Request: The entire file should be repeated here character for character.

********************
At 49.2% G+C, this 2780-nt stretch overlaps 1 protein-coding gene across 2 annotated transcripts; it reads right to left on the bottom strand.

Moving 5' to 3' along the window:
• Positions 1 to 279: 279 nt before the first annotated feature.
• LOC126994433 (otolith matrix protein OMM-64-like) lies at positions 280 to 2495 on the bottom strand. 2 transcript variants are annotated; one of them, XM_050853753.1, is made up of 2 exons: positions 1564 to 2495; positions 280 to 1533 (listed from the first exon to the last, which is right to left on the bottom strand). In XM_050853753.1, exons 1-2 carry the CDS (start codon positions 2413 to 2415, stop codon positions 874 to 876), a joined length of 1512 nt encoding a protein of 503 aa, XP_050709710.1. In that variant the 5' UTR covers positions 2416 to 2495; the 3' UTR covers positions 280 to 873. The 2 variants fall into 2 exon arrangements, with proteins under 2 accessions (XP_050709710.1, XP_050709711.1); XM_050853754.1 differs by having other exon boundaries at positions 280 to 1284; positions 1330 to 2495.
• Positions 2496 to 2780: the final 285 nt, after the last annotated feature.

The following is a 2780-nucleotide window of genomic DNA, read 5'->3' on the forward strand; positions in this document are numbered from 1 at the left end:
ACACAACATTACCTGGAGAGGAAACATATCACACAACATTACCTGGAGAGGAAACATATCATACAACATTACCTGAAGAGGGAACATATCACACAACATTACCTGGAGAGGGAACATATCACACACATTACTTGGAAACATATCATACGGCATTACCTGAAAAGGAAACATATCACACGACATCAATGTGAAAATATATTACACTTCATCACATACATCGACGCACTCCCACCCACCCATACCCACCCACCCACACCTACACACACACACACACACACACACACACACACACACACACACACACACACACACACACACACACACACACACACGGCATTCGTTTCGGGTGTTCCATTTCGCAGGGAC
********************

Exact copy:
At 49.2% G+C, this 2780-nt stretch overlaps 1 protein-coding gene across 2 annotated transcripts; it reads right to left on the bottom strand.

Moving 5' to 3' along the window:
• Positions 1 to 279: 279 nt before the first annotated feature.
• LOC126994433 (otolith matrix protein OMM-64-like) lies at positions 280 to 2495 on the bottom strand. 2 transcript variants are annotated; one of them, XM_050853753.1, is made up of 2 exons: positions 1564 to 2495; positions 280 to 1533 (listed from the first exon to the last, which is right to left on the bottom strand). In XM_050853753.1, exons 1-2 carry the CDS (start codon positions 2413 to 2415, stop codon positions 874 to 876), a joined length of 1512 nt encoding a protein of 503 aa, XP_050709710.1. In that variant the 5' UTR covers positions 2416 to 2495; the 3' UTR covers positions 280 to 873. The 2 variants fall into 2 exon arrangements, with proteins under 2 accessions (XP_050709710.1, XP_050709711.1); XM_050853754.1 differs by having other exon boundaries at positions 280 to 1284; positions 1330 to 2495.
• Positions 2496 to 2780: the final 285 nt, after the last annotated feature.

The following is a 2780-nucleotide window of genomic DNA, read 5'->3' on the forward strand; positions in this document are numbered from 1 at the left end:
ACACAACATTACCTGGAGAGGAAACATATCACACAACATTACCTGGAGAGGAAACATATCATACAACATTACCTGAAGAGGGAACATATCACACAACATTACCTGGAGAGGGAACATATCACACACATTACTTGGAAACATATCATACGGCATTACCTGAAAAGGAAACATATCACACGACATCAATGTGAAAATATATTACACTTCATCACATACATCGACGCACTCCCACCCACCCATACCCACCCACCCACACCTACACACACACACACACACACACACACACACACACACACACACACACACACACACACACACACACACACACACACGGCATTCGTTTCGGGTGTTCCATTTCGCAGGGAC